Loud Music: EU Treating the Symptoms, Not the Disease

I see on the BBC that the European Union nanny-state wants to limit the volume levels of portable music players so as to protect the hearing of today’s youth. This is slightly embarrassing, as they already passed just such a law several years ago, and now apparently feel the need to be even more restrictive.

Aside from my philosophical objections to this sort of busy-body protect-you-from-yourself nannying, I believe that the whole idea is fundamentally flawed and even, dare I say, retarded? Yes, I think I dare…

Here’s the thing: the current limit in force on these devices is, I believe, 10 milliwatts per channel. With a really inefficient pair of headphones, that’s barely adequate, even for quiet listening environments. With an incredibly efficient pair of in-ear monitors (IEMs), you can quite easily cause permanent damage if you crank the volume up to eleven. (Some SkullCandy earbuds/IEMs are rated in excess of 100dB at one milliwatt!) For most run-of-the-mill headphones, a 10mW limit is just acceptable, but demonstrably subpar.

Now, the EU apparently is upset that under some circumstances, you can probably get 120dB of noise – probably at fairly high frequencies, I might add – out of a really efficient pair of IEMs – with your mandated 10mW power. 120dB is loud. Like, jet takeoff, loud. Permanent hearing-loss, loud.

So, now, some busy-bodies who obviously know nothing about science, electronics, or audio want to limit the volume of portable music players to 85dB.

This cannot be done, because sound pressure is dependent on headphone size and efficiency, rather than, you know, something you can control on the player’s end, like (milii)wattage. The only way to do this is, in fact, is to require that headphones sold in the EU don’t exceed a certain sound pressure level at, you know, 10mW per channel… and then ban headphone amplifiers, for good measure. I cannot fathom this ever happening, but this is the European Union, after all, where there is nothing so patently retarded it can’t be enacted into law.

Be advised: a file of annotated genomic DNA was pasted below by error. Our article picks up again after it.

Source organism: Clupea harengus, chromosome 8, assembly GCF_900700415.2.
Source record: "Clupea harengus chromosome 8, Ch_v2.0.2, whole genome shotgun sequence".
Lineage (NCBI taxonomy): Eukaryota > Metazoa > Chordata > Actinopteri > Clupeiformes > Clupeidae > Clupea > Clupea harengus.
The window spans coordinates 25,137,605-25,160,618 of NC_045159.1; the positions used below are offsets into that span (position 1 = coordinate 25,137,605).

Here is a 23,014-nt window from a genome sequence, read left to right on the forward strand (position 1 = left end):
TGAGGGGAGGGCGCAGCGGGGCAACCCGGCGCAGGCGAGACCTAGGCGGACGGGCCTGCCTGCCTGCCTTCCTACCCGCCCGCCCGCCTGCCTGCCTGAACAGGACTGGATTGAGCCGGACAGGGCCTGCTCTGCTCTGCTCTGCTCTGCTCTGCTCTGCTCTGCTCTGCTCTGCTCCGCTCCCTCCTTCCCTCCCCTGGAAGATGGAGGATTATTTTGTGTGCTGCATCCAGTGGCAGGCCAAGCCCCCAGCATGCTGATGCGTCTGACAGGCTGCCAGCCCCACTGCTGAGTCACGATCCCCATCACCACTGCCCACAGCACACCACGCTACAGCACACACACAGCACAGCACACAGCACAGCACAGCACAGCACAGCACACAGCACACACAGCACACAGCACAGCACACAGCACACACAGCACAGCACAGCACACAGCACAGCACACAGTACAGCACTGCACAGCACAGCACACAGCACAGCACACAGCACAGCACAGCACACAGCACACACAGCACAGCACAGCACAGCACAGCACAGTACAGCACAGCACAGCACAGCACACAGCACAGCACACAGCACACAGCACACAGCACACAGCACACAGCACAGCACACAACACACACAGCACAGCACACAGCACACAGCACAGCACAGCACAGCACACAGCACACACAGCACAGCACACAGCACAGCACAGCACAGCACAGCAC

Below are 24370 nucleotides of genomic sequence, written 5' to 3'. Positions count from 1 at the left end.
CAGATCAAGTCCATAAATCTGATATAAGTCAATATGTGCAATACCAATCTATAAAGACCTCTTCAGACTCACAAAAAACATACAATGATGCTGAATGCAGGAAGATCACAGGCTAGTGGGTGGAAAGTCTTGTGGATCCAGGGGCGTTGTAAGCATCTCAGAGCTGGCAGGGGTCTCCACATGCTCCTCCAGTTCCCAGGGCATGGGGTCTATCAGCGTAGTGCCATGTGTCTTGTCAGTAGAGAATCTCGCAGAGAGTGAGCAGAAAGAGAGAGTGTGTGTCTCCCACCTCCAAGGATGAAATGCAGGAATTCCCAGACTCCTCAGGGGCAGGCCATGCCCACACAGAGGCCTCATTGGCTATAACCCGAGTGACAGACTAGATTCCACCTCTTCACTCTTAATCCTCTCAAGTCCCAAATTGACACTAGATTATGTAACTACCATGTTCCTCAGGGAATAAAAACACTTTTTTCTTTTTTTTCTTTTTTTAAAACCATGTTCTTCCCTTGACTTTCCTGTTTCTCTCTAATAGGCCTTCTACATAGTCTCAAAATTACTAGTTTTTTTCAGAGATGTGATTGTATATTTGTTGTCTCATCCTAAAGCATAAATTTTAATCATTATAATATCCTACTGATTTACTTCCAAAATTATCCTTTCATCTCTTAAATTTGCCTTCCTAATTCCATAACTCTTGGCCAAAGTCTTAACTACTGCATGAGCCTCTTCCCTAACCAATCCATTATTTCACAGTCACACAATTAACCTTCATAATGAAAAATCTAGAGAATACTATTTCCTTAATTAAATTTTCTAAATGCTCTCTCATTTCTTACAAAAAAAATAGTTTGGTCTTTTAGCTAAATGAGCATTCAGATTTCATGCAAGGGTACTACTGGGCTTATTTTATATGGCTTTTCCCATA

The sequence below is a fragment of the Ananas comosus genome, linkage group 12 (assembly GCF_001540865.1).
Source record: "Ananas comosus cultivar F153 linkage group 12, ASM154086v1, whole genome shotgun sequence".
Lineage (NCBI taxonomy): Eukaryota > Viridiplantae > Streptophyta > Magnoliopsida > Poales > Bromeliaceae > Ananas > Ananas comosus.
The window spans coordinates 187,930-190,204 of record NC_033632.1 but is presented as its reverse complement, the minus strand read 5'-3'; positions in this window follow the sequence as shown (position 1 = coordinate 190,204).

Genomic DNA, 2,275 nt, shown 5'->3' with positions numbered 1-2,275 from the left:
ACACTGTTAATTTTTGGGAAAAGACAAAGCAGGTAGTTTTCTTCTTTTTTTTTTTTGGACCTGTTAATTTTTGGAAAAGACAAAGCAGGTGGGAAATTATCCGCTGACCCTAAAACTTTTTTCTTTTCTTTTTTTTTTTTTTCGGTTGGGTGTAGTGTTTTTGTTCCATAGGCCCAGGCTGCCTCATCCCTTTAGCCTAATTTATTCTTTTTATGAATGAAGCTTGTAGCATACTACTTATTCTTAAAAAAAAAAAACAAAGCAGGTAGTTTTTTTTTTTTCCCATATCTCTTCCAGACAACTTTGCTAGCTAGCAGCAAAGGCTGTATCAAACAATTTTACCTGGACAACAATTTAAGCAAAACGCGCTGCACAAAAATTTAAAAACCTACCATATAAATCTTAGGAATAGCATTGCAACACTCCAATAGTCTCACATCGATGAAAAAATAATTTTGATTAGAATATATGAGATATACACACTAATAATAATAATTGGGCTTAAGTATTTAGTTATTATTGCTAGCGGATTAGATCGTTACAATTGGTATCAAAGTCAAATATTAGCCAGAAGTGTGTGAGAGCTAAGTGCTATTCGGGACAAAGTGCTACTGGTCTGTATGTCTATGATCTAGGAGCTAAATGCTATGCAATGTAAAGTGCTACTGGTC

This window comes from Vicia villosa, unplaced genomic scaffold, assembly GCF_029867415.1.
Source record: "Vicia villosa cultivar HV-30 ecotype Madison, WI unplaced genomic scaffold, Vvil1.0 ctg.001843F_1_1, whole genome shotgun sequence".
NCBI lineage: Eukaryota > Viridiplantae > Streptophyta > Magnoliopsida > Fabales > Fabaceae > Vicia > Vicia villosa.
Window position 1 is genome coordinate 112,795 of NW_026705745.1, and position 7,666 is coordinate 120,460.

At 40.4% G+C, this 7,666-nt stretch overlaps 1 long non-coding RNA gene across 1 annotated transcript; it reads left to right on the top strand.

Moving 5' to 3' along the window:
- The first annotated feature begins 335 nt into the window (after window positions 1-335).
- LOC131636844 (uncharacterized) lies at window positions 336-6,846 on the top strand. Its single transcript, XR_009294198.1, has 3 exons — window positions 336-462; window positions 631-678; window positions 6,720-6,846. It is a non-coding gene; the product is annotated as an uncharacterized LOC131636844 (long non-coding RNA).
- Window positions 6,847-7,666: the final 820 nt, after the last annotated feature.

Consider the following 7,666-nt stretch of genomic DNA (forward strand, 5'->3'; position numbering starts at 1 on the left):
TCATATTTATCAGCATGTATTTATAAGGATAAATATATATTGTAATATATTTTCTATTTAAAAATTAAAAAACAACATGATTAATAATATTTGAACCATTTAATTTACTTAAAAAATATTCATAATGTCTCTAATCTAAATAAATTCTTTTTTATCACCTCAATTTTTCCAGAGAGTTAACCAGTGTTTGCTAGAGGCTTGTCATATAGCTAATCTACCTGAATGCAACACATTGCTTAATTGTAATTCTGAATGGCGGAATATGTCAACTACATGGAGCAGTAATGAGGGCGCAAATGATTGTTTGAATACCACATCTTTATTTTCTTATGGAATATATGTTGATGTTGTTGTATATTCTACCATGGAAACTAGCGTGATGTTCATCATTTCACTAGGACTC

The fundamental problem – which I don’t deny – is that people are damaging their hearing by listening to loud music. To a large extent, this would appear to be because of environmental factors – most people do not want to listen to loud music, per se – but they have to turn it up to hear it over the noise of the bus or train or whatever. Environmental noise – noise pollution, if you will – is a huge problem in any reasonably populated area.

Given how much the EU nanny state loves it’s quality-of-life and “human rights” issues, I can’t fathom why they’re trying to tackle the symptom – people turning their headphones up to dangerous levels – rather than the disease. Would anyone really complain if the EU required, say, noise-emission standards for all new-built vehicles after, oh, 2015? And an outright flat-rate requirement for all vehicles on the roads after, oh, 2018? Oh, the motorcyclists and street racers would probably bitch, but screw ’em. If the ambient engine noise on the buses wasn’t, you know, 70dB, and they weren’t rattling themselves half to death at every pothole, people wouldn’t have to turn their iPods up to, you know, 90dB just to hear their music.

Published in: 'D' for 'Dumb', Geekiness, General | on December 15th, 2009| Comments Off on Loud Music: EU Treating the Symptoms, Not the Disease

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